Photo by Christine Sandu on Unsplash

Today, the Senate Health, Education, Labor, and Pensions (HELP) Committee will hold a hearing in which Democrats are expected to urge President Biden to seize intellectual property rights through the misuse of “march-in” provisions set by the Bayh-Dole Act, a law passed in 1980.

Not only would this constitute a blatant misuse of executive authority, but it would threaten medical innovation and American competitiveness and put the U.S. on the pathway toward socialist price controls. 

Previously, leftist special interest groups sent a letter to HHS urging the agency to use march-in rights to lower the price of six different products/classes of drugs. Additionally, Democrat lawmakers, including Senators Elizabeth Warren (D-Mass.) and Angus King (I-Maine) and Representatives Peter DeFazio (D-Ore.) and Lloyd Doggett (D-Texas), sent a letter to HHS Secretary Xavier Becerra urging him to use the Bayh-Dole Act’s “march-in” provision in order to manipulate the price of one specific prostate cancer medication, Xtandi. 

Before Bayh-Dole, the government took ownership over inventions that were supported by federal funding. However, this meant that tens of thousands of government-funded inventions were never put to use and not a single new drug funded with government support was developed.

Bayh-Dole allowed academic institutions and businesses to keep ownership of their IP to encourage medical innovation. After all, the government never conducted the research, they simply financed it. Oftentimes, the government’s financing comes nowhere close to the amount privately invested in the creation of the drug. In fact, the federal government provided just $500,000 to fund research for the creation of the aforementioned drug Xtandi, while Astellas, a private company, then invested $1.4 billion in research and development expenses on the drug.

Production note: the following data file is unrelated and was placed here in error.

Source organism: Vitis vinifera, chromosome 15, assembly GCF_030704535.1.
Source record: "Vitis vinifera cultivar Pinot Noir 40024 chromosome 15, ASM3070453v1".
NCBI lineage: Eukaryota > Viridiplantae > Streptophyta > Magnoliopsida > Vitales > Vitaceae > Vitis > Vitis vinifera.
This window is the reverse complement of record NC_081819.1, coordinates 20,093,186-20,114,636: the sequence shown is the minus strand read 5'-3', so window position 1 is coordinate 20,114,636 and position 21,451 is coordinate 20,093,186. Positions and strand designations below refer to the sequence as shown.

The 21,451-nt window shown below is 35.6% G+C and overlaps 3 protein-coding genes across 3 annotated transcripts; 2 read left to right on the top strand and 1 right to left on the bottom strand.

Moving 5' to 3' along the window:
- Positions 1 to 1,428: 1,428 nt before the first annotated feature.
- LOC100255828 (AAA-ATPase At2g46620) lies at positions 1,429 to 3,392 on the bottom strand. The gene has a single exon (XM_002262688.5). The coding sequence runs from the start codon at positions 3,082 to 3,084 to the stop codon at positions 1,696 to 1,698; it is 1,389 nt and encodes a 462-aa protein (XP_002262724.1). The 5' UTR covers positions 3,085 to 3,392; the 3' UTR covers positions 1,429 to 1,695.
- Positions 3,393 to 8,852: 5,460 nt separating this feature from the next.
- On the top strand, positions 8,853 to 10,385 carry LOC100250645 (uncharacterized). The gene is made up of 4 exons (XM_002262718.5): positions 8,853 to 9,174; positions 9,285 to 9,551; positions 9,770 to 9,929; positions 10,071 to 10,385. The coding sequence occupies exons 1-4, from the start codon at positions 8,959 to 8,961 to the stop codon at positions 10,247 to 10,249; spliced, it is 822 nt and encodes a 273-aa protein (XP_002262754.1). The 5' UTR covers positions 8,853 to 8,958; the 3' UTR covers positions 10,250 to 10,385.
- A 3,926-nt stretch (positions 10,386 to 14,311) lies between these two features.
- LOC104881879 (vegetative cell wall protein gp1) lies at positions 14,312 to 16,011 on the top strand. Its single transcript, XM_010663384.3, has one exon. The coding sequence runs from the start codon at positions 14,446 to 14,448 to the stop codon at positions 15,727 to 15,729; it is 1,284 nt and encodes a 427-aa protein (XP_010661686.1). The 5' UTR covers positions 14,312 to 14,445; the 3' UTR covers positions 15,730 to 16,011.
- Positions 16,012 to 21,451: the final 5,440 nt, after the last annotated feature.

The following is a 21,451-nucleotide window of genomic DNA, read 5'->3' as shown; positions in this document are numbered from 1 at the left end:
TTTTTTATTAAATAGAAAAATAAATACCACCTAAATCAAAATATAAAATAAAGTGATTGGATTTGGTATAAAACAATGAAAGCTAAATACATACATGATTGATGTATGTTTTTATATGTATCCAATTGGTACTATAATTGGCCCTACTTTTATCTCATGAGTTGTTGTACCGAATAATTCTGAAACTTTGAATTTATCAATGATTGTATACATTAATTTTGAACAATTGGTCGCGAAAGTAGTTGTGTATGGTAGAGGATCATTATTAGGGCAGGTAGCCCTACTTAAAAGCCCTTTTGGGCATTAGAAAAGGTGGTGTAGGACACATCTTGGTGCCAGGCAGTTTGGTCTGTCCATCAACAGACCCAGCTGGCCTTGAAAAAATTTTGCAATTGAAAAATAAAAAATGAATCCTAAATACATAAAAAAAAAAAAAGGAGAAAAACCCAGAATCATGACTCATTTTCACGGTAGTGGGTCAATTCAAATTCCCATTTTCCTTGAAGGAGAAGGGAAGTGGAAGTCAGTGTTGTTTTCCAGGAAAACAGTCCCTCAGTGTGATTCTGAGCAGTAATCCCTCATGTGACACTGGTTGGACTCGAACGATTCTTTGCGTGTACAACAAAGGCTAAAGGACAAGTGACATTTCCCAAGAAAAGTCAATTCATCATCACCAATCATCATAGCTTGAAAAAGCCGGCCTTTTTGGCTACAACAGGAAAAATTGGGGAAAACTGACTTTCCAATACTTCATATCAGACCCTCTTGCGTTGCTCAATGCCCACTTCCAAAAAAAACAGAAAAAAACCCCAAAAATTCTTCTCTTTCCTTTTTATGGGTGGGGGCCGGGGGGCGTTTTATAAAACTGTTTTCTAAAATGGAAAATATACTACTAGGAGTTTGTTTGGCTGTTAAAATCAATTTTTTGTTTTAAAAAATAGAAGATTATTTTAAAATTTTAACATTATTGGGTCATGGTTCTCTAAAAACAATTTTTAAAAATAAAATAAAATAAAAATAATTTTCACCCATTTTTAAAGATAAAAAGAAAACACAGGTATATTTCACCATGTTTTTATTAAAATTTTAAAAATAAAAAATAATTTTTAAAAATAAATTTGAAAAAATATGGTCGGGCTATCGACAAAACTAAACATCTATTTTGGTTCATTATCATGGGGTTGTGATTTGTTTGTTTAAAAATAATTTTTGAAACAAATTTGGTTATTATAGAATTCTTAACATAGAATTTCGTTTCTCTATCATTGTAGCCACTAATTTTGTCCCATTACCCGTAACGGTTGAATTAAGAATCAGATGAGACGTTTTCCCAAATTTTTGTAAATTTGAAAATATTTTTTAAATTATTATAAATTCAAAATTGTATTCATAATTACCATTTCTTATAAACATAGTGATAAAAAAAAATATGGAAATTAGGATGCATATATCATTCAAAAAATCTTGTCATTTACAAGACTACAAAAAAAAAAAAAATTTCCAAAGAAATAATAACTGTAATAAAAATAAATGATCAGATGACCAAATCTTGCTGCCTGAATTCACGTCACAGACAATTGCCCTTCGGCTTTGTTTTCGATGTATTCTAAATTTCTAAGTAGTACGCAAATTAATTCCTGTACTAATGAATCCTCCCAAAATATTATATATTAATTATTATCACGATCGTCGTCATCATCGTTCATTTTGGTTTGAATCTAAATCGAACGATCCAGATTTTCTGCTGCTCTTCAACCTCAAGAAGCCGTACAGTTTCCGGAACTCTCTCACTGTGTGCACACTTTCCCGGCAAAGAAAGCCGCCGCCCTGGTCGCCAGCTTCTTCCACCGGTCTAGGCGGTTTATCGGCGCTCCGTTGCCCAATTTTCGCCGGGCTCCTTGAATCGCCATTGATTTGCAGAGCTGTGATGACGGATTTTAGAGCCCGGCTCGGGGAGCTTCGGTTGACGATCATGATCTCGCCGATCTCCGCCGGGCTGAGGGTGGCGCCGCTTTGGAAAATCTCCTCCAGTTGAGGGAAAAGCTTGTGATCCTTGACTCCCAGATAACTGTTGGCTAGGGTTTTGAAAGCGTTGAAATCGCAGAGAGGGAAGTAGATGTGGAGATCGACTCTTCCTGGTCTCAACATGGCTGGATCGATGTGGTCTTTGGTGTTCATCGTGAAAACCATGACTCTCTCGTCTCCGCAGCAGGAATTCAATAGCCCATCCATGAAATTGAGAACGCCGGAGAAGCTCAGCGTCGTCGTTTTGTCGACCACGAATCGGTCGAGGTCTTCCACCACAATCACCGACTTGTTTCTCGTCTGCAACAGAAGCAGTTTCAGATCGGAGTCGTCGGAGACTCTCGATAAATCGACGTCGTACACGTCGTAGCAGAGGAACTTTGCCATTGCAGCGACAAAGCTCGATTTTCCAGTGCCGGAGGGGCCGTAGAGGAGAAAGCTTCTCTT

The law also included a provision allowing the federal government to “march-in” and relicense the institution’s IP in very narrow circumstance such as if the licensee was not making “good-faith efforts to develop the technology into a usable, real-world product.”  However, the incentives of Bayh-Dole have worked and the government has never used march-in. 

Joseph P. Allen is the executive director of the Bayh-Dole Coalition and previously served as a staff member of the U.S. Senate Judiciary Committee, helping draft the Bayh-Dole Act. Certainly, he understands the intentions of this law. In an op-ed entitled, “President Biden: Don’t misuse Bayh-Dole march-in rights,” Allen says the following:  

“While making health care more affordable is a laudable goal, it can’t be done on the back of Bayh-Dole. That’s not how the law works — and pretending it does would have disastrous consequences…  

Allowing the government to march in because someone believes the price a company charges for its therapy isn’t “reasonable” — a completely undefined term — would be a devastating blow to the U.S. economy and the health of Americans.”  

As Allen alludes to, if Democrats are successful in undermining IP rights, medical innovators will have no incentive to create new treatments and cures, as they will have no way to recoup the investments they made in developing new medicines. 

Additionally, if innovators can expect their property rights to be seized on the government’s arbitrary determination of what the price should be, then this certainly would quell innovation. It would also harm the pharmaceutical industry, which supports millions of high-paying jobs. 

By allowing the government to seize IP rights for such arbitrary and subjective reasons, the IP rights of life-saving remedies like vaccines would be weakened.

It should be alarming that many on the left want to have the U.S. government seize the IP rights of businesses by misusing march-in. Not only would this violate the law, but it would also provide an implicit endorsement of the rampant theft of American IP by China and other foreign rivals. 

President Biden must resist this misuse of the Bayh-Dole Act. Doing so would weaken U.S. intellectual property rights, stall medical innovation, cost jobs and economic growth, and set a dangerous precedent.